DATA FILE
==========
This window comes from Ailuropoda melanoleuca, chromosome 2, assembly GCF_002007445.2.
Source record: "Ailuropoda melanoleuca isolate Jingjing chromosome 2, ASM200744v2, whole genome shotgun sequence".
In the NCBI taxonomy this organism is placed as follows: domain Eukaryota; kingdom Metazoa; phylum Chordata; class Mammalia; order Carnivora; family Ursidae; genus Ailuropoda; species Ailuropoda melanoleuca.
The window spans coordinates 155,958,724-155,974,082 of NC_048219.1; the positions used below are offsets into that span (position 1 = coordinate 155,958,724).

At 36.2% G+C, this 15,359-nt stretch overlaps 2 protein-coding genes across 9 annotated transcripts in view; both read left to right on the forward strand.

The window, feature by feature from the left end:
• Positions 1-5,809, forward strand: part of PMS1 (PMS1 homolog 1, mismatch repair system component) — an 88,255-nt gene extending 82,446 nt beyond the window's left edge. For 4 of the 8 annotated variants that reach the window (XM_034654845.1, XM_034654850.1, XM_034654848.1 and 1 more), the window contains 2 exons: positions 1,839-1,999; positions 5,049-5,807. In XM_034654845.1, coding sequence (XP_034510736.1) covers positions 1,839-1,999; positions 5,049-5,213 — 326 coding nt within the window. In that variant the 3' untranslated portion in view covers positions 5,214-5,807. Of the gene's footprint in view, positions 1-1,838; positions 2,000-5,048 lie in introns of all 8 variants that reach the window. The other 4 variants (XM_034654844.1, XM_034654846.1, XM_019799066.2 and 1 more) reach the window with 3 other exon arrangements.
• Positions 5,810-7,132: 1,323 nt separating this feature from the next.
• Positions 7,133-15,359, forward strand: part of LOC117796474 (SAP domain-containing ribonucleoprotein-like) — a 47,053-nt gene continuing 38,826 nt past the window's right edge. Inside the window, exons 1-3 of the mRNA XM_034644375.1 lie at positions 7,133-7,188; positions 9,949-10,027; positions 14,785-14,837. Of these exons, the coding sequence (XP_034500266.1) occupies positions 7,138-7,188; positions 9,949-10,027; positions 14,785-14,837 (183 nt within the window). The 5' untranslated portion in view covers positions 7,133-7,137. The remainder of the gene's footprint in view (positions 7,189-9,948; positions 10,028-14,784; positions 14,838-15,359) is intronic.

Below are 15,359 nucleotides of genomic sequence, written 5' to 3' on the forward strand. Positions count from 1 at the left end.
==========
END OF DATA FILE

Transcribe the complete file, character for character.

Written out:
This window comes from Ailuropoda melanoleuca, chromosome 2, assembly GCF_002007445.2.
Source record: "Ailuropoda melanoleuca isolate Jingjing chromosome 2, ASM200744v2, whole genome shotgun sequence".
In the NCBI taxonomy this organism is placed as follows: domain Eukaryota; kingdom Metazoa; phylum Chordata; class Mammalia; order Carnivora; family Ursidae; genus Ailuropoda; species Ailuropoda melanoleuca.
The window spans coordinates 155,958,724-155,974,082 of NC_048219.1; the positions used below are offsets into that span (position 1 = coordinate 155,958,724).

At 36.2% G+C, this 15,359-nt stretch overlaps 2 protein-coding genes across 9 annotated transcripts in view; both read left to right on the forward strand.

The window, feature by feature from the left end:
• Positions 1-5,809, forward strand: part of PMS1 (PMS1 homolog 1, mismatch repair system component) — an 88,255-nt gene extending 82,446 nt beyond the window's left edge. For 4 of the 8 annotated variants that reach the window (XM_034654845.1, XM_034654850.1, XM_034654848.1 and 1 more), the window contains 2 exons: positions 1,839-1,999; positions 5,049-5,807. In XM_034654845.1, coding sequence (XP_034510736.1) covers positions 1,839-1,999; positions 5,049-5,213 — 326 coding nt within the window. In that variant the 3' untranslated portion in view covers positions 5,214-5,807. Of the gene's footprint in view, positions 1-1,838; positions 2,000-5,048 lie in introns of all 8 variants that reach the window. The other 4 variants (XM_034654844.1, XM_034654846.1, XM_019799066.2 and 1 more) reach the window with 3 other exon arrangements.
• Positions 5,810-7,132: 1,323 nt separating this feature from the next.
• Positions 7,133-15,359, forward strand: part of LOC117796474 (SAP domain-containing ribonucleoprotein-like) — a 47,053-nt gene continuing 38,826 nt past the window's right edge. Inside the window, exons 1-3 of the mRNA XM_034644375.1 lie at positions 7,133-7,188; positions 9,949-10,027; positions 14,785-14,837. Of these exons, the coding sequence (XP_034500266.1) occupies positions 7,138-7,188; positions 9,949-10,027; positions 14,785-14,837 (183 nt within the window). The 5' untranslated portion in view covers positions 7,133-7,137. The remainder of the gene's footprint in view (positions 7,189-9,948; positions 10,028-14,784; positions 14,838-15,359) is intronic.

Below are 15,359 nucleotides of genomic sequence, written 5' to 3' on the forward strand. Positions count from 1 at the left end.